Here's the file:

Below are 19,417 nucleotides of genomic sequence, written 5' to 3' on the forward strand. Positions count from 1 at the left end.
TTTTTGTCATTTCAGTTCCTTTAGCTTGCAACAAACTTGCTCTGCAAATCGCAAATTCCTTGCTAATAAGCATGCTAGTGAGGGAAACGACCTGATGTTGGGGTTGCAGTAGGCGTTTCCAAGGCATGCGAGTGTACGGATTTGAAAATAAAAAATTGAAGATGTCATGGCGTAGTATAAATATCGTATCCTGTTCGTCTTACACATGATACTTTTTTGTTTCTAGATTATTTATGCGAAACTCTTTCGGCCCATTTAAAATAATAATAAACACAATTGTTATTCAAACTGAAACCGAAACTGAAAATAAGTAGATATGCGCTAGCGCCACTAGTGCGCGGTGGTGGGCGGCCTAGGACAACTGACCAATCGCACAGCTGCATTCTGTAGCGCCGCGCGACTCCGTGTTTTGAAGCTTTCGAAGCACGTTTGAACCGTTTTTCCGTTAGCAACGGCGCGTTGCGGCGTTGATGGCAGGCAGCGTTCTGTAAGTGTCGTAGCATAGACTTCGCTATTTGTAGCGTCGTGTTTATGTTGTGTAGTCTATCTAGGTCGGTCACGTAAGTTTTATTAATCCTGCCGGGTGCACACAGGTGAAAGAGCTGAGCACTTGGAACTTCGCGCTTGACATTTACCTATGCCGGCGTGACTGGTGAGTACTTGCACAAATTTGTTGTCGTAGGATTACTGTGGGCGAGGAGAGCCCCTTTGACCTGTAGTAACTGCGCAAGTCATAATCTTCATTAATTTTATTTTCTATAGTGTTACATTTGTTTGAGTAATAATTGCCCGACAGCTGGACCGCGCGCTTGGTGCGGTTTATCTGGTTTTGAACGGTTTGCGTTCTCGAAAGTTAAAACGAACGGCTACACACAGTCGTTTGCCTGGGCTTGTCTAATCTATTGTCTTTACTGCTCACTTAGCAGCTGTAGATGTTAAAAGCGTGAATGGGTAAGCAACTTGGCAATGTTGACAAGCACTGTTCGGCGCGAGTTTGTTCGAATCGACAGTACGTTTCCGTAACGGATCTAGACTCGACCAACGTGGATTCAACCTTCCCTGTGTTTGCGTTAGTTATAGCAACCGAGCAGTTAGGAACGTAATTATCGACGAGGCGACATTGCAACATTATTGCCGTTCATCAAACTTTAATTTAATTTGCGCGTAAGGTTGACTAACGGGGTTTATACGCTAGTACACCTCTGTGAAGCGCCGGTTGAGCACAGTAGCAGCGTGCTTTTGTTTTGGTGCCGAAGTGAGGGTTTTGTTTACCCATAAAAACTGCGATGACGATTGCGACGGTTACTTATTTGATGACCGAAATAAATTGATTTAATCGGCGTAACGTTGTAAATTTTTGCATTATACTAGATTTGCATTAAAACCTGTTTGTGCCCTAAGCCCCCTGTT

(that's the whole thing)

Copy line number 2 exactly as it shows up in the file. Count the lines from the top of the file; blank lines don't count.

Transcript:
TTTTTGTCATTTCAGTTCCTTTAGCTTGCAACAAACTTGCTCTGCAAATCGCAAATTCCTTGCTAATAAGCATGCTAGTGAGGGAAACGACCTGATGTTGGGGTTGCAGTAGGCGTTTCCAAGGCATGCGAGTGTACGGATTTGAAAATAAAAAATTGAAGATGTCATGGCGTAGTATAAATATCGTATCCTGTTCGTCTTACACATGATACTTTTTTGTTTCTAGATTATTTATGCGAAACTCTTTCGGCCCATTTAAAATAATAATAAACACAATTGTTATTCAAACTGAAACCGAAACTGAAAATAAGTAGATATGCGCTAGCGCCACTAGTGCGCGGTGGTGGGCGGCCTAGGACAACTGACCAATCGCACAGCTGCATTCTGTAGCGCCGCGCGACTCCGTGTTTTGAAGCTTTCGAAGCACGTTTGAACCGTTTTTCCGTTAGCAACGGCGCGTTGCGGCGTTGATGGCAGGCAGCGTTCTGTAAGTGTCGTAGCATAGACTTCGCTATTTGTAGCGTCGTGTTTATGTTGTGTAGTCTATCTAGGTCGGTCACGTAAGTTTTATTAATCCTGCCGGGTGCACACAGGTGAAAGAGCTGAGCACTTGGAACTTCGCGCTTGACATTTACCTATGCCGGCGTGACTGGTGAGTACTTGCACAAATTTGTTGTCGTAGGATTACTGTGGGCGAGGAGAGCCCCTTTGACCTGTAGTAACTGCGCAAGTCATAATCTTCATTAATTTTATTTTCTATAGTGTTACATTTGTTTGAGTAATAATTGCCCGACAGCTGGACCGCGCGCTTGGTGCGGTTTATCTGGTTTTGAACGGTTTGCGTTCTCGAAAGTTAAAACGAACGGCTACACACAGTCGTTTGCCTGGGCTTGTCTAATCTATTGTCTTTACTGCTCACTTAGCAGCTGTAGATGTTAAAAGCGTGAATGGGTAAGCAACTTGGCAATGTTGACAAGCACTGTTCGGCGCGAGTTTGTTCGAATCGACAGTACGTTTCCGTAACGGATCTAGACTCGACCAACGTGGATTCAACCTTCCCTGTGTTTGCGTTAGTTATAGCAACCGAGCAGTTAGGAACGTAATTATCGACGAGGCGACATTGCAACATTATTGCCGTTCATCAAACTTTAATTTAATTTGCGCGTAAGGTTGACTAACGGGGTTTATACGCTAGTACACCTCTGTGAAGCGCCGGTTGAGCACAGTAGCAGCGTGCTTTTGTTTTGGTGCCGAAGTGAGGGTTTTGTTTACCCATAAAAACTGCGATGACGATTGCGACGGTTACTTATTTGATGACCGAAATAAATTGATTTAATCGGCGTAACGTTGTAAATTTTTGCATTATACTAGATTTGCATTAAAACCTGTTTGTGCCCTAAGCCCCCTGTT